Like every journey, you never know where the road will take you. There will be bumps and bruises and even missed turns. I never knew that the journey to vegetarianism would be so tough. I experienced many things that I never knew were a part of the journey because I'd never personally experienced them nor had I heard about it from anyone around me.

Actually, at the time I didn't know many vegetarians or vegans. I didn't know many people that really put a lot of thought into the foods that they were consuming. It was a lonely, but also exciting, time for me because I had opened up a door that I never dreamed of opening.

I tried to relate to the people I would see on YouTube who were vegetarians, but it wasn't that easy. I had to remember that not every journey is the same because not every person lives the same life. So I essentially have to make journey to a healthy lifestyle on my own.

1. A Slow Start

The beginning wasn't rough—it was almost stagnant. But it all started when I decided that I would attempt to cut down on my meat intake. There wasn't a major reason why, other than the feelings of "what if?" I started wondering what it would be like to live this different lifestyle, so one day I decided that I would make an attempt to eat better. I would only eat seafood and see where that took me.

I was a pescatarian for about seven months, then transitioned fully into vegetarianism. I would eat a lot of fish, all cooked differently. When I say a lot of fish, I mean A LOT. I ate shrimp as well. I wasn't having a bad experience as a pescatarian, but I just decided that I wanted to make another change, so I did. At one point, near that seven month point, I sat back and realized that I couldn't eat another animal.

It wasn't an epiphany or anything, I just really had enough of eating things that I felt were bad for me. I started to feel like the seafood wasn't something I really needed, just like I didn't need chicken or beef to live a decent life. I knew that consuming seafood was just holding me back. So, from that day forward, I said I would eat clean and healthy (or so I thought). 

2. The Rough Part

What I didn't realize was how unprepared I really was. I didn't have experience cooking different meals. The furthest I went into the kitchen was to the microwave or toaster. I had a bit of experience making pasta and sometimes scrambled eggs if I didn't end up burning them. I spent a few months eating salads in the school cafeteria and pizza or pasta if I wanted to switch it up.

I became increasingly bored with the same meals. I began losing weight drastically, and my acne had cleared from the amount of water I'd been drinking (the good part), but I was dreadfully bored. I started to feel like I was missing out on a life worth living, which was really just Fried Chicken Wednesday in the cafeteria.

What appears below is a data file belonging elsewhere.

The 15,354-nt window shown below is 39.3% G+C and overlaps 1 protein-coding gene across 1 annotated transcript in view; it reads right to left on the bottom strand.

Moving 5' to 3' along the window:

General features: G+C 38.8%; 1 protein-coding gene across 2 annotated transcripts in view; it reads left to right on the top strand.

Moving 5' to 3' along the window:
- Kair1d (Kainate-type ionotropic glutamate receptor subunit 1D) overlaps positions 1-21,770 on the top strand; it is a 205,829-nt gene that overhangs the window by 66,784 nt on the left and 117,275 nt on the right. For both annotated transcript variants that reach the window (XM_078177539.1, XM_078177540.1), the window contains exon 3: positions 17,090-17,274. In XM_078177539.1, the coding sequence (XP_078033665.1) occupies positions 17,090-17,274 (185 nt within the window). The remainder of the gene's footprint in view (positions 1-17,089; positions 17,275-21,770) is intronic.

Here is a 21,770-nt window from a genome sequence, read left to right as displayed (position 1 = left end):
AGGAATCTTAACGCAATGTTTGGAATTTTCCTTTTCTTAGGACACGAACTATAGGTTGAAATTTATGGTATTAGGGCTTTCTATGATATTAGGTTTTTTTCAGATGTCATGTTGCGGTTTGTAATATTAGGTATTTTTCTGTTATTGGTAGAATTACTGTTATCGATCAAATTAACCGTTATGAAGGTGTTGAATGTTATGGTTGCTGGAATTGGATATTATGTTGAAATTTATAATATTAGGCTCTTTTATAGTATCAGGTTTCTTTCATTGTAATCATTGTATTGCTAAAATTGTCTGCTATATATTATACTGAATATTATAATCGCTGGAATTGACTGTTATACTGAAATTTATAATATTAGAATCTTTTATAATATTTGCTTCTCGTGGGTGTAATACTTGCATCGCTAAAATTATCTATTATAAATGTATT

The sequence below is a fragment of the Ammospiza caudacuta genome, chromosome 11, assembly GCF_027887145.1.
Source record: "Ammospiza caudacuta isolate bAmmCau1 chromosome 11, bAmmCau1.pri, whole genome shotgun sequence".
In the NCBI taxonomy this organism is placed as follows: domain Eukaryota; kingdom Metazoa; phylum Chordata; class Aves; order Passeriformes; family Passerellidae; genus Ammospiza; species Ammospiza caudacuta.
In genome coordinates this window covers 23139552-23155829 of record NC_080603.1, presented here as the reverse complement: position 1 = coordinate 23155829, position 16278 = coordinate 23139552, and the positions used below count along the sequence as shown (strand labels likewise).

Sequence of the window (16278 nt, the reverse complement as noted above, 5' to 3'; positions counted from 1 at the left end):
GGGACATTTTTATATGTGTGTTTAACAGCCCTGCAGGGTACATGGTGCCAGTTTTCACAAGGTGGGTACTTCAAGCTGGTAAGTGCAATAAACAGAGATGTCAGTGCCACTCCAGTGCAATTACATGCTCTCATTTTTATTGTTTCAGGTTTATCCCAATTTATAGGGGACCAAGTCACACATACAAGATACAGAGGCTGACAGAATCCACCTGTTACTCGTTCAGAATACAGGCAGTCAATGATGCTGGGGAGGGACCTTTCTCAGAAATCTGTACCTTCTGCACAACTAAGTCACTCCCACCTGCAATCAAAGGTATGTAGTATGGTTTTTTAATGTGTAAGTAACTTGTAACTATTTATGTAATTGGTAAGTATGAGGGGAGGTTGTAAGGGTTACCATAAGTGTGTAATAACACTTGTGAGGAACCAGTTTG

I stuck to my guns, ate more salads with better toppings and even stopped by the vegan and vegetarian section of the cafeteria that I'd never tried—and it's been the greatest discovery of my entire vegetarian college student life.

3. The Bright Side

It was the summer before my junior year and I'd decided that I would try new things. I started eating veggie burgers and having almond milk with my cereal, which I've fallen in love with. I honestly feel like I've tried more options on restaurant menus than ever before. I'm more interested in trying new foods and really enjoying them. I feel better throughout the day, and even get better sleep at night.

I'm so thankful for the decision I made to change the way I eat and the way I view food, entirely. Although my decision to stop eating meat didn't have anything to do with saving the animals, I still feel better about my small impact on the environment. I hold a higher regard for animals and I would like to do better when it comes to the way I treat the planet as well. That's a conversation for another day but I would like to see where life takes me from here. 

4. The Future

Sadly, I still eat dairy. I enjoy ice cream and pretty much everything covered in cheese or sour cream. It's my biggest weakness which technically makes me an ovo-lacto vegetarian if we're being technical, but I plan on changing that. I've discovered dairy-free yogurt and ice cream, which I never knew were so good until recently. I also want to expand my cooking abilities. I know pasta is amazing but I want to eat more vegetables and start juicing as well. 

Now that I know my true strength, I know that I can continue on my healthy eating journey. I want to encourage other people around me to eat better as well. I want to see us all live longer and healthier lives, especially in the African-American community where the chances of having high blood pressure and diabetes are higher than ever. Hopefully, I can be an inspiration to the people around me.